You can see a show that starts around 9 p.m. every Saturday and Sunday.
5. Son Tra Peninsula
Son Tra Peninsula makes a great day trip. It’s located at the north end of the city overlooking Da Nang Harbor and the East Sea. Rent a motorbike for about 150,000 Dong or $6 USD. There is plenty to do and see to fill a day of exploration.
Goddess of Mercy and Ling Un Pagoda
Ling Un Pagoda is often the first stop of the day since it sits at the base of the mountain. What has become a symbol of Da Nang, the Goddess of Mercy, also known as the Lady Buddha protects the fisherman and the city.
It has become an important Buddhist site for many Vietnamese. The temple buildings are a mix of modern and traditional Vietnamese pagoda styles creating a peaceful balance throughout the complex. Take some time to stroll through the courtyard garden. You will be greeted with 18 white stone Arhat statues created by Vietnamese artist, Nguyen Viet Minh.
Of course the prominent feature is the Goddess of Mercy. She stands at 67 meters (220 feet) and is the tallest Buddha statue in Vietnam. From most points in and around Da Nang, you can see her overlooking the city and surronding area.
The complex is open from 7 a.m. to 9 p.m. and there is no admission fee. If you take a motorbike parking is a few Dongs. Depending on the time of the year, it can get pretty hot so it might be worth a visit during the later part of the day where you could be rewarded with an amazing sunset view over Da Nang.
But Beach is a popular local spot where you can rent a bamboo hut. This is a rocky beach with several boulder size formations that can soak in some sun on. This is lively place mostly with locals drinking and eating under the huts. If you want to intermingle with the locals, join one of the many huts where you can try your voice at some Vietnamese karokee. And don’t worry if you’re singing is horrible.
Ban Co Peak (Chessboard Peak)
Ban Co Peak is the highest point on Son Tra Penisula at about 700 meters above sea level. It’s a windy way to the top while driving on a mix of paved and dirt roads. The jungle tapestry hugs some narrow paths and the chorus of the jungle forest really comes alive. If you’re lucky, you might even spot the Red Shanked Douc, an endangered monkey species that lives in the forest.
Ban Co Peak is also known as the Chessboard Peak. This was a nice suprise when I arrived. There’s a legend that tells the story of two gods who were playing chess for several days with no clear winner. Then one of the deities became distracted when he saw some fairies playing in the ocean. In a fit of anger, the diety kicked the chessboard into the ocean. The local people then carved a large chess board on the rock where the two were playing chess. They built a statue of the deity named De Thich. He sits alone in front of the chess board thinking carefully about his next moves, a good lesson to contemplate.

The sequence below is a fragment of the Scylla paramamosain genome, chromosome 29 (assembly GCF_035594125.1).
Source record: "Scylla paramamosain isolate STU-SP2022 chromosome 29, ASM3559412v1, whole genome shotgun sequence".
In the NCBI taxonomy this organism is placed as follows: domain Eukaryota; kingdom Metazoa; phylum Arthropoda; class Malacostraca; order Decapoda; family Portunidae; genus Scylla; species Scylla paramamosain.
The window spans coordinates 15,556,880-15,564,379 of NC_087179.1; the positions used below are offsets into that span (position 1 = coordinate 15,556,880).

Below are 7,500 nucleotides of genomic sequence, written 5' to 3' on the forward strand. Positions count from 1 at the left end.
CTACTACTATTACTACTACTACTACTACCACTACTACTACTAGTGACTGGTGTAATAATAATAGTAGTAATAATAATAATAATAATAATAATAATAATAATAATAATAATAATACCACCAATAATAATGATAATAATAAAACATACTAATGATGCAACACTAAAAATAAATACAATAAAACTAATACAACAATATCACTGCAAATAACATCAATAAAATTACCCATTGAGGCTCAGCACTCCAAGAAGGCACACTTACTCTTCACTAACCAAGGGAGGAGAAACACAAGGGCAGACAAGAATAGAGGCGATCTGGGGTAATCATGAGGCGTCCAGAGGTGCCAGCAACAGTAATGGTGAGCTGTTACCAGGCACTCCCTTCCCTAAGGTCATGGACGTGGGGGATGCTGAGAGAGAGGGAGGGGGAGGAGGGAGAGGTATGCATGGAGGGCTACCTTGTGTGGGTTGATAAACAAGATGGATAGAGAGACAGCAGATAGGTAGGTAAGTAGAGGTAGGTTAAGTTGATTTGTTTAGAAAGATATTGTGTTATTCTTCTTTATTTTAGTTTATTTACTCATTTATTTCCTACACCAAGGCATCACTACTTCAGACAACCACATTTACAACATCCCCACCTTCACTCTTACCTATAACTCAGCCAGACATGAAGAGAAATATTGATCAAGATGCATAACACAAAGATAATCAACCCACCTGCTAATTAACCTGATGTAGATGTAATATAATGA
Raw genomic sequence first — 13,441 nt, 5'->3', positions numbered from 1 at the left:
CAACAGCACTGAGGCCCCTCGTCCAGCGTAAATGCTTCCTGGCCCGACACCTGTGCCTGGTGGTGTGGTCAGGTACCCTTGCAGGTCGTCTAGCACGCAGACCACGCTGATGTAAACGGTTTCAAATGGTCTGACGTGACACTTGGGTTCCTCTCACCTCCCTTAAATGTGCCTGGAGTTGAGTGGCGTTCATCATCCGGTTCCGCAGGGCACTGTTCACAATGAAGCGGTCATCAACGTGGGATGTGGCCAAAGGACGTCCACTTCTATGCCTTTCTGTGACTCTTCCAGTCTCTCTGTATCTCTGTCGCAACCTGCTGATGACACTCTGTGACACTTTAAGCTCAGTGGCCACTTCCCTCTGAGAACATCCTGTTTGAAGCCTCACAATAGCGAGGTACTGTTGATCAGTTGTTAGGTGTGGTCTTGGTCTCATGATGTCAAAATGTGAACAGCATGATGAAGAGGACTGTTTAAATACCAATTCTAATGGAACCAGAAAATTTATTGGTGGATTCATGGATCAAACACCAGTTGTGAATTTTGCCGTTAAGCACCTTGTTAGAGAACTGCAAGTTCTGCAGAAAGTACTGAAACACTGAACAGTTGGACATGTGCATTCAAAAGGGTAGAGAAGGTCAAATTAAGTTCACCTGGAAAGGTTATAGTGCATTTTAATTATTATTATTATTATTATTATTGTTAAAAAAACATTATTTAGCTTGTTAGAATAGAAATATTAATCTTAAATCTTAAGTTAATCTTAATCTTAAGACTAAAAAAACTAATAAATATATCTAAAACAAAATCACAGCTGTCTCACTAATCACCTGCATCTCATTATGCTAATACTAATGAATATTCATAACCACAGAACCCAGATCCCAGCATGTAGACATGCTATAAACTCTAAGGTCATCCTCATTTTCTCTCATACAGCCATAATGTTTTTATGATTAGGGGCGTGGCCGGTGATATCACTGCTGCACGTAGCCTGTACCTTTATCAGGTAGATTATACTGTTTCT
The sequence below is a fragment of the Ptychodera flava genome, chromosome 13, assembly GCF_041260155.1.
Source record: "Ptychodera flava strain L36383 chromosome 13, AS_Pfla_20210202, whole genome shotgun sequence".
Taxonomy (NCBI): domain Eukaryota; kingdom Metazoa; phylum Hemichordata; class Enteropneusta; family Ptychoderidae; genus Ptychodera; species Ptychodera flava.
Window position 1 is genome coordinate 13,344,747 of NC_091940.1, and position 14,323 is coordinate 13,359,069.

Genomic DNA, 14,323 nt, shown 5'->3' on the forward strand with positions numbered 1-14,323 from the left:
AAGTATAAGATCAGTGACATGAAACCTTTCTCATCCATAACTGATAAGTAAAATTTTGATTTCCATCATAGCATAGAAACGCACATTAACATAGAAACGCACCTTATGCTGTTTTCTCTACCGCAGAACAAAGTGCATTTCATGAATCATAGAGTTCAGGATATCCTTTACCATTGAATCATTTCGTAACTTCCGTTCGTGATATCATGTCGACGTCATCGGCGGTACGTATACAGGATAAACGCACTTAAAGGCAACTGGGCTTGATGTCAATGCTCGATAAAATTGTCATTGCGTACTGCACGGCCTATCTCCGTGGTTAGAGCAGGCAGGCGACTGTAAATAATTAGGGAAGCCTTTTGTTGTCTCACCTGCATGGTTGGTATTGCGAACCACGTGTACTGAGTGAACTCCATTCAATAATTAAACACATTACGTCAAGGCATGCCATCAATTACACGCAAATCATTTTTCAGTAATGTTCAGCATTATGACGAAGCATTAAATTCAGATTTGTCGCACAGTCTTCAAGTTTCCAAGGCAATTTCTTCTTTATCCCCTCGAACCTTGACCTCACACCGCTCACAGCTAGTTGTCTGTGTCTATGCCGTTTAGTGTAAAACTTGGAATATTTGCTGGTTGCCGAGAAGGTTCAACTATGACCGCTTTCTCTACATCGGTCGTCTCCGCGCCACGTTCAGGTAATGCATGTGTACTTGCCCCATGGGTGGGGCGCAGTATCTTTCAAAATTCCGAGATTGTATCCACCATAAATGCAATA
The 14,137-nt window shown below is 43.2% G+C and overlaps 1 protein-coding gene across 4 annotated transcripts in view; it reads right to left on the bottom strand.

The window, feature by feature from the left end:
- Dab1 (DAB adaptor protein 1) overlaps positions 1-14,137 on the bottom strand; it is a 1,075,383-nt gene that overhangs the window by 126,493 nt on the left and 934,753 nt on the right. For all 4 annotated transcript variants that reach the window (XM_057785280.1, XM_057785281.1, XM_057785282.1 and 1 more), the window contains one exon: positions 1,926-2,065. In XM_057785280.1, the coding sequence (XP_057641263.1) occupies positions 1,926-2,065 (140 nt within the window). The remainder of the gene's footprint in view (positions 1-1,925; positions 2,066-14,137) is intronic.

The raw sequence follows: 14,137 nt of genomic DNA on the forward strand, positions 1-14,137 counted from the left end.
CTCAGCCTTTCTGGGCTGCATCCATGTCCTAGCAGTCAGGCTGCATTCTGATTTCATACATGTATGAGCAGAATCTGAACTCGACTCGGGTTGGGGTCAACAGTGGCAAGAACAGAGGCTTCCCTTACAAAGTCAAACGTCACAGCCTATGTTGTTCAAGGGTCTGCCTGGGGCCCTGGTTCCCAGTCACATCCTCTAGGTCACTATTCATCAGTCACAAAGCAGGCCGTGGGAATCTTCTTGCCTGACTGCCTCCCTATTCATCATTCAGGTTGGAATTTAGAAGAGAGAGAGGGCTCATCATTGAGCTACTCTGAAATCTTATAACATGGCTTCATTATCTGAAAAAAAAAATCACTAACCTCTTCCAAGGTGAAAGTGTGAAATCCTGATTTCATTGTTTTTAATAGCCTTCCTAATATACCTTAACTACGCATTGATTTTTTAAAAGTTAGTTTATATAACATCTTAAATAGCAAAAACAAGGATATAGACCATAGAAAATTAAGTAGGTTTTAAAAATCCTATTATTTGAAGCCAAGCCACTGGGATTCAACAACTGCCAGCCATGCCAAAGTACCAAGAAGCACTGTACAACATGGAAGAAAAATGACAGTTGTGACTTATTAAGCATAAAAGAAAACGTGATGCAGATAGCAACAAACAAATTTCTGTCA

There’s plenty more to see and do on Son Tra Penisula that I didn’t get the chance to visit. There’s the 1,000 year old Banyan Tree, the nature reserve, and the Son Tra View Tower & Army Radar Station all things I’ll definitely want to visit for next time.
Special Mention -Da Nang Noodles
It would be absolutely wrong not to mention food in this list of 5 things to do in Da Nang. Da Nang is a foodie’s paradise especially if you love seafood. There are countless number of seafood restuarants along the beachfront. And there are plenty of picks for amazing Vietnamese street food. Da Nang’s Con Market is a great place to sample a variety of Vietnamese dishes and for some good shopping deals.
My favorite thing to eat was Da Nang’s Famous Mi Quang Noodles. It’s usually served for breakfast. However, it was my choice pretty much for every meal. The noodles are called Mi Quang. It’s made with a mixture of white and turmeric rice noodles, pork or chicken, and herbs often topped with a quail egg, lettuce, and some bean sprouts.
Just writing about this noodle dish is making me want to visit my local Vietnamese grocery store and try to make some for myself.
Da Nang was definitely one of my favorite places to visit in Vietnam. There’s a lot of tourism development occuring. The next few years should be an interesting time for Da Nang.
There are plenty of cities to visit especially as a new visitor to Vietnam. Since Da Nang sits between Hue and Hoi An, two popular cities, it’s a great base with plenty to offer visitors. So make sure to add it to your it your itinerary.
If you’re looking for a place to stay, check out Hi Da Nang Beach Hostel in my review post.